I am soon coming up on my six month mark of being in Japan. I’ve done a lot of things since I’ve been here: traveled across half the country, been in a major earthquake, been in a major typhoon, moved apartments, had a bike/car accident, ended my engagement, met someone else, broke up with them, got harassed by them, went to Tokyo Disneyland, went to a hot spring, rode the bullet train, stayed in a capsule hotel, ate raw chicken (as sashimi), got my first gray hair… it’s been a whirlwind experience. Sometimes I get lost on trains and can’t get back on track–no pun intended–for at least another 2 hours. That can be extremely frustrating when you can’t read or speak the language. Sometimes I buy a pastry at the bakery thinking it would make a nice dessert and it turns out to be savory. Sometimes I buy a shirt that’s a size L and it turns out to fit like a size S. These instances usually make me smirk a little because that’s the experience of a gaijin living in Japan. These are the things that will make me strut though life not letting the petty stuff bother me.

I just got my ticket yesterday to go back home to California and I’m looking forward to going home. I don’t necessarily feel homesick, per se, but I do welcome the opportunity to see my family (and what a great family it is), and maybe eat some real Mexican food. I also welcome the break from all things unfamiliar. Like driving on the other side of the road, or sleeping on an actual mattress as opposed to a futon. Baking something in an oven will be amazing because, quite frankly, who doesn’t like to bake cookies around the holidays? Most homes (apartments) in Japan don’t even have an oven. It will also be nice to fall into a pile of warm clothes that have just come out of the dryer. I don’t think anyone in Japan has a dryer. (I’m sure someone does, but that’s not the point). The thing is, home is home. It will always be that. I feel lucky as hell that I have a home too… I know some don’t. So I like to keep myself feeling lucky and grateful. I know a lot of people who love the town they grew up in and they’d never want to leave. Those people might say I’m ungrateful for wanting to leave my hometown. But I say leaving my hometown makes me even more grateful.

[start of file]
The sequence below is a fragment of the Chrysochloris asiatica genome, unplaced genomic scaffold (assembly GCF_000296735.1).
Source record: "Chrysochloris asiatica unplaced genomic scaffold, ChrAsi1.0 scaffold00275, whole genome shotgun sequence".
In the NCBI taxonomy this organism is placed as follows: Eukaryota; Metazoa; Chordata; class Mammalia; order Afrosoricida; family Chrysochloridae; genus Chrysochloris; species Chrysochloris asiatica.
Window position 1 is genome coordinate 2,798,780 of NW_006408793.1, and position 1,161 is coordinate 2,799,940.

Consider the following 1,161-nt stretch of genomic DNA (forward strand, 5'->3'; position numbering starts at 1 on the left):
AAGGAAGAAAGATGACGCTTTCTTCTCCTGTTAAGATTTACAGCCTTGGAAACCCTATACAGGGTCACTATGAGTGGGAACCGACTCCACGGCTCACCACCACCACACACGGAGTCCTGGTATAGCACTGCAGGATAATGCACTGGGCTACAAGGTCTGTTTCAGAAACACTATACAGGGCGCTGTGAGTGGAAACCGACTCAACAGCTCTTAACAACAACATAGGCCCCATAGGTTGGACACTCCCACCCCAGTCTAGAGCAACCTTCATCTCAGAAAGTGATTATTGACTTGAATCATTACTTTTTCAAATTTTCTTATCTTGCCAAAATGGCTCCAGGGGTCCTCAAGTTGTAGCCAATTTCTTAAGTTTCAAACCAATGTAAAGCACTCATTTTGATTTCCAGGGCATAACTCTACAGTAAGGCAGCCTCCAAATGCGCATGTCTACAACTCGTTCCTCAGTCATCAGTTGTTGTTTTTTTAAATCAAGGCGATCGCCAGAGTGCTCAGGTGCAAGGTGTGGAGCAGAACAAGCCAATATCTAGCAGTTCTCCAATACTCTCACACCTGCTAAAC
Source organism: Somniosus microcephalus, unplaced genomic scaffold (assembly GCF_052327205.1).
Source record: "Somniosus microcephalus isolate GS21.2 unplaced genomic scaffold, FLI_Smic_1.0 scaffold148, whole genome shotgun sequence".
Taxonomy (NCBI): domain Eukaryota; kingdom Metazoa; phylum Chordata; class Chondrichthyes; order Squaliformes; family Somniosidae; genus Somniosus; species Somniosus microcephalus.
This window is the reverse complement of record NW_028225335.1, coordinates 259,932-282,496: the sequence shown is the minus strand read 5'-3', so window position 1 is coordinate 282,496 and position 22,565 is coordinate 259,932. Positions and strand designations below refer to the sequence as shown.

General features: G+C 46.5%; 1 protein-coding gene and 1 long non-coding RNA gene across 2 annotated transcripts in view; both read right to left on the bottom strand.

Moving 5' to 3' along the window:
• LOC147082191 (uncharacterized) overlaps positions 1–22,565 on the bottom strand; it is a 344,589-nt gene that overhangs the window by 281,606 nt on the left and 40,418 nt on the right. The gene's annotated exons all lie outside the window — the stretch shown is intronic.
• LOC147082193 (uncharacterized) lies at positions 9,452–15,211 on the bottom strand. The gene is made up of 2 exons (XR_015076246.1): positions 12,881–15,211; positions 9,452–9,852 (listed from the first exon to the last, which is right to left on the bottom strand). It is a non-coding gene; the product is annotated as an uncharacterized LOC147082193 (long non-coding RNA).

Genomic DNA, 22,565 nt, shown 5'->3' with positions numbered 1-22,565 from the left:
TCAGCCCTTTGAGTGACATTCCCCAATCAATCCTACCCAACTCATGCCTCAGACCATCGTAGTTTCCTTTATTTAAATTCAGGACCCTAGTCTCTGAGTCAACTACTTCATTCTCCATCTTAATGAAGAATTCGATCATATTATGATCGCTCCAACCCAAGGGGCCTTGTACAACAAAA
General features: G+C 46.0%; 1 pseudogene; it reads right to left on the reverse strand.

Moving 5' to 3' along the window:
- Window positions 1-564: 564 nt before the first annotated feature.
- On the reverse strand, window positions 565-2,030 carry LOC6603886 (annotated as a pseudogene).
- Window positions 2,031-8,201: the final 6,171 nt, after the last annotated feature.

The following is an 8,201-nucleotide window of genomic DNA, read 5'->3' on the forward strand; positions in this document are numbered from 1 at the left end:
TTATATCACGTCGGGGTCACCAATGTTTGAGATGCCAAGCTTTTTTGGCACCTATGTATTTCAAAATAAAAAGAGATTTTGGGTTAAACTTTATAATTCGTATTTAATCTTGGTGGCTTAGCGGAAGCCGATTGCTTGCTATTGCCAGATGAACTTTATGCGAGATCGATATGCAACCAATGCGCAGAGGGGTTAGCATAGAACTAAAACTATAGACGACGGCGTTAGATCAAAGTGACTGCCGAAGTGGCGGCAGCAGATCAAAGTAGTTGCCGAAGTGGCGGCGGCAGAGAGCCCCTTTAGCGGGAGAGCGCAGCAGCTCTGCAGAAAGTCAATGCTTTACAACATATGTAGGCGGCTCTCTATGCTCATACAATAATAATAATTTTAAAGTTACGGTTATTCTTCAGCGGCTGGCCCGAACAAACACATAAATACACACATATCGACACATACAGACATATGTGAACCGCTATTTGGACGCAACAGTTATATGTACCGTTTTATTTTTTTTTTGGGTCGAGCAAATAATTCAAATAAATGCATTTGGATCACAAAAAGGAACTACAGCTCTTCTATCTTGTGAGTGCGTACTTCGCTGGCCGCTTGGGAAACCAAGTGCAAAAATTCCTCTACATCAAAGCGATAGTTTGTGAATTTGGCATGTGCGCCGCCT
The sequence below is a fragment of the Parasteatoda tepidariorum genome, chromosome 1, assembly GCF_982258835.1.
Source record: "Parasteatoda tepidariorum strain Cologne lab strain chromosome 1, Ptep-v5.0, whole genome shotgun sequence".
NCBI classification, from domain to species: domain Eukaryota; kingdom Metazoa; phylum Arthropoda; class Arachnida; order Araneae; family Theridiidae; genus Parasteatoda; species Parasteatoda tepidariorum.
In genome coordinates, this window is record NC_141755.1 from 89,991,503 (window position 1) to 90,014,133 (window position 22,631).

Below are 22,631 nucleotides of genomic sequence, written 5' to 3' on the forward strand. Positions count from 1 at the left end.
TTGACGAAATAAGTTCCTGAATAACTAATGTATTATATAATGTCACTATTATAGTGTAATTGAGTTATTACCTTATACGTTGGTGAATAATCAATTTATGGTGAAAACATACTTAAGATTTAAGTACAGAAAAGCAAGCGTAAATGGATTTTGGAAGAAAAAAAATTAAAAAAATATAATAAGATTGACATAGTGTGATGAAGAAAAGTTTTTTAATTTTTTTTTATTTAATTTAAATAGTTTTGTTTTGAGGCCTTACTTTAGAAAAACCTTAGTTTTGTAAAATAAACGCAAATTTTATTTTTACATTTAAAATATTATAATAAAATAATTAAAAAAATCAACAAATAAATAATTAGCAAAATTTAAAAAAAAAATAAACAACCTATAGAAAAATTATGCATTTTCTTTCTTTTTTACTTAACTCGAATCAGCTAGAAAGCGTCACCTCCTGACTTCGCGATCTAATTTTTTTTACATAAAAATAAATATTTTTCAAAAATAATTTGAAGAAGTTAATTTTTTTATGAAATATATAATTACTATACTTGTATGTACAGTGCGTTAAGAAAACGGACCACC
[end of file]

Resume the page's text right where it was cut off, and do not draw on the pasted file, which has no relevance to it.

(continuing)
I’ve lived in three different cities around the world since leaving my hometown and now that I’m in a foreign country, I feel more at home than ever. I’m certainly not Japanese and in no way do I fit in around here. I was never really a Japan-o-phile but I always had an interest in the exotic and the world outside America, and Japan falls into those categories. It’s been a struggle to adjust to life here and there are a lot of things I wouldn’t be able to do without relying on someone who can speak Japanese and English. Strangely, though, I feel more independent and at home–with myself– than ever before. I do not feel that I have reached the pinnacle of self-discovery or self-realization by any means, but I do feel like I’m heading in the right direction. My future plans include living in one or two more foreign countries, possibly for an extended period of time. Depends on the country.

There is so much you can learn about yourself, your hometown, your home country just by learning about other people and their towns and their countries. My passion for communication and bridging the gaps between people and cultures has only been cemented by my experience living and working in Japan. As a teacher, I get to have some of the most amazing 50-minute conversations with my students. These stimulating talks are the mere tip of the cultural exchange iceberg. It’s times like these that make me want to stay in Japan another year. But I also feel the pull toward other countries. Like I said, I’m no Japan-o-phile. I find value in all kinds of cultures. The more experiences I can have, the better. There is so much I want to do, you have no idea. The best part about it all, though, is that I feel like there’s no rush. I certainly don’t feel as though I’m wasting any time, either. I’m going at exactly the pace I should be going.

I can only hope that others get to experience or have experienced what I’m experiencing now. I’m not talking about living and working in another country, specifically, but more the metaphysical and transcendental experience of realizing one’s own and the world’s potential. For me, it’s an overall satisfying experience. I wish I could share it with you, but this blog just won’t do it justice. I’ll still give it a shot, though.

Osaka Bang!

This is such an excellent example of what I like to call the study of people. Sure, you could say that’s sociology or anthropology, but I just think “the study of people” sounds much less academic and just more fun and appropriate when applied in small doses like this. Heheh.

Things about Japan that Surprise me